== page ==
There's three new classes in EDF 2025. Subbing out their custodial duds for jetpacks, Wing Divers vocally remind the player that they've sacrificed a great deal of their durability for mobility (as always, the heaviest bits of armor, and thus, the first to go, are the ones around the cleavage and the thighs). Engaging a Wing Diver's booster engines causes gossamer anime pigtails to extend from their helmets. A quarter of the way through the game they get a crossbow that fires electricity, but they're best enjoyed by equipping a "rapier" -- some kind of weaponized Fourth of July sparkler -- and holding down the trigger while jetpacking directly into the snoot of an opposing giant robot.
The other classes can't possibly compare. The radio-equipped Air Raider can call in howitzer strikes, which don't work underground, and vehicles, which move with the weight of motorized marshmallows, have no targeting reticles for their weapons, and bear seemingly-useless auxiliary features like the ability to ferry about other players. There is a helicopter with a gunner's seat on either side, a silent presumption that there exist two people in the world who would willingly ditch their jetpacks for a passenger seat in your cumbersome flying machine, much less their lock-on missile launchers for its floaty, slow-firing turrets.
The troop-carrying capabilities of Armored Vehicle "Grape" might be a cool thing to have around if there were anyone in the world who could stand playing the Fencer, a heavy-armored class that moves at such a dismal pace that you might assume their slowness is not the fault of the class, but that the game itself is lagging. One might also assume, when using a Fencer for the first time, that the trigger button on their controller doesn't work, because there's no logic in a game asking you to hold down a button for fully four seconds before your gatling gun remembers it's supposed to shoot bullets. You can amp the Fencer's movement by tapping the dash button while firing your weapon to engage a repeated forward sprint, which raises your ground speed to something like half that of every other class at only three times the effort. If you have the patience of a saint you may be able to use this cumbersome form of frame canceling to, over the course of thirty or forty seconds, reach your first enemy. Meanwhile your Wing Diver teammates are scrawling lines of plasma all over the battlefield a million miles away, and the map has already ended, and you look down at your unfired Blasthole spear with a resignation that is something like understanding, but considerably more sad.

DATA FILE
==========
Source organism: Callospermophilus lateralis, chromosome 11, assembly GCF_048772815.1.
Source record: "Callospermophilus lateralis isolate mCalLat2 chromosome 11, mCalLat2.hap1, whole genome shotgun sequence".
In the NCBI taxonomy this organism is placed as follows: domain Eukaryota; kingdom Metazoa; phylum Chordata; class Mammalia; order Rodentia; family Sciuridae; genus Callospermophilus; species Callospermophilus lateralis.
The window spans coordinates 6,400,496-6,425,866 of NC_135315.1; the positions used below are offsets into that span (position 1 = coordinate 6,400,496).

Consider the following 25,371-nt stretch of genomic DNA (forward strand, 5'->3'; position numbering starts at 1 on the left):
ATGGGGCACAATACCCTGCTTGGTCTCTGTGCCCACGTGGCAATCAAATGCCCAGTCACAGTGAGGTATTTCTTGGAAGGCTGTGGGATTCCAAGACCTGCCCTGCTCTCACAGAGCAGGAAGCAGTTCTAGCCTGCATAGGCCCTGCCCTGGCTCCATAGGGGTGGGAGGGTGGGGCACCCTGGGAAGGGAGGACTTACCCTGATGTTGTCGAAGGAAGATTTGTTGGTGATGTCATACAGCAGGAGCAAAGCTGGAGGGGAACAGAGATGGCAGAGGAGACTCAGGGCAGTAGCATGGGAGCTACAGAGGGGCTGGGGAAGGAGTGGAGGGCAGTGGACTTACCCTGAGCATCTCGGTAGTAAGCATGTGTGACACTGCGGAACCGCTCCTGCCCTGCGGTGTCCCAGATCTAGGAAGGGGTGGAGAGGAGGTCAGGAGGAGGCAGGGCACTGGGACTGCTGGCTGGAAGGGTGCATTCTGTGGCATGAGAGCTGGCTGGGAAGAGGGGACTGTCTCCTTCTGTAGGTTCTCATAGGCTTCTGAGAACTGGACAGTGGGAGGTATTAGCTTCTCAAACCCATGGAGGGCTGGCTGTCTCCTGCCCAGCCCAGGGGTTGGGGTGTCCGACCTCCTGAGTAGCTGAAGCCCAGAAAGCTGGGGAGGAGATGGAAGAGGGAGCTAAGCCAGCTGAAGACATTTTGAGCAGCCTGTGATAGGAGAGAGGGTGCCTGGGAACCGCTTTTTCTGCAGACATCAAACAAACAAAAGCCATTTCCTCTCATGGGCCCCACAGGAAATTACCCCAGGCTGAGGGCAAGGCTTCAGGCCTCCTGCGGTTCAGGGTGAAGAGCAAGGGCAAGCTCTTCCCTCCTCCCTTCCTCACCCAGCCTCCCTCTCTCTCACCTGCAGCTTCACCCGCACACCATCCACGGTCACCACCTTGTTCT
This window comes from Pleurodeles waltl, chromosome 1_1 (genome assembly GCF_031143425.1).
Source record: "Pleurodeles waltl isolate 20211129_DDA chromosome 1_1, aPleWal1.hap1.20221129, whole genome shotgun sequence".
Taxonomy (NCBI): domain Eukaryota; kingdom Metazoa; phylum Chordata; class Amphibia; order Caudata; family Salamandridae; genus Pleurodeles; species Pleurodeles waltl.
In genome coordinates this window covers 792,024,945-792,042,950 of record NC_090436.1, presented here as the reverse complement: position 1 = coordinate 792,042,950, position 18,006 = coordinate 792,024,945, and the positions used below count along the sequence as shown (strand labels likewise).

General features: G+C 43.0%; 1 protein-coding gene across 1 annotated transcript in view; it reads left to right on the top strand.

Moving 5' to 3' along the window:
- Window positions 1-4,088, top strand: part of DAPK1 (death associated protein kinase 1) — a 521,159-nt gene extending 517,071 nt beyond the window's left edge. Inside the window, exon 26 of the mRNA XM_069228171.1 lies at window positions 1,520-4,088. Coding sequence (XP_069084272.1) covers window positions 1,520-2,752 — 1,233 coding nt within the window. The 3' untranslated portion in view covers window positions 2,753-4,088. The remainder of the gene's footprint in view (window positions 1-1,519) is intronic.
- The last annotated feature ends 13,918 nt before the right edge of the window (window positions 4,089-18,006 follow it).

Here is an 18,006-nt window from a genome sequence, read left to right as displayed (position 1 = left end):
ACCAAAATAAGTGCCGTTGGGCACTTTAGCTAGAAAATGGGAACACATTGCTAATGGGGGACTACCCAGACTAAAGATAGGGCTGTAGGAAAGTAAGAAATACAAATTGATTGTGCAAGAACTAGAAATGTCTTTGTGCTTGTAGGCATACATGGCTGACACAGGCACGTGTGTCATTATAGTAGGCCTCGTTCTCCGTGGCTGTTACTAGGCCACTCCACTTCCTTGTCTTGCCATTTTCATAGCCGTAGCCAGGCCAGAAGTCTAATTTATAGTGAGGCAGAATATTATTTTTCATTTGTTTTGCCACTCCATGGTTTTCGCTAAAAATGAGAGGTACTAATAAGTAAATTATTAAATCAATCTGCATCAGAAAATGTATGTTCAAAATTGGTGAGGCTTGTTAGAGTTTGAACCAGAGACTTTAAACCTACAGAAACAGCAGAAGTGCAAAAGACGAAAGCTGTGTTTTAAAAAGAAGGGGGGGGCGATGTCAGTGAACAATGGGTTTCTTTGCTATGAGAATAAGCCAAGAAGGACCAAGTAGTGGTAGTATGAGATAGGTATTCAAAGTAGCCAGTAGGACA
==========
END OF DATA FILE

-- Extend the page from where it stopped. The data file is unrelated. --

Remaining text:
There is no balance. Some classes (Wing Diver) are just more fun than others. Some weapons, like ones that create protective shields and heal allies, are useless outside of multiplayer. No sane person would play Earth Defense Force by themselves, but, even when surrounded by multiplayer-buffed insects, the game's difficulty is not the sort that requires tactics, or even forethought. Vehicle repair spray will never be on the top of the equipment list, no matter how cool "Proto-Reverser" sounds when you're scrolling through your inventory. The same slots devoted to medi-gel can also hold homing missiles and flechette mine dispensers, so, really, they've made the choice for you from the jump.
Some weapons are great, the plasma gatling gun gets top marks, but most of them aren't. There's no way to tell what weapons are useless before you've equipped one, tried it out, and discovered it truly does shoot out lasers in an ultra-wide V shape, and is only able to hit enemies who are polite enough to engage you on a forty five-degree angle. It is chaos. This is a world without order.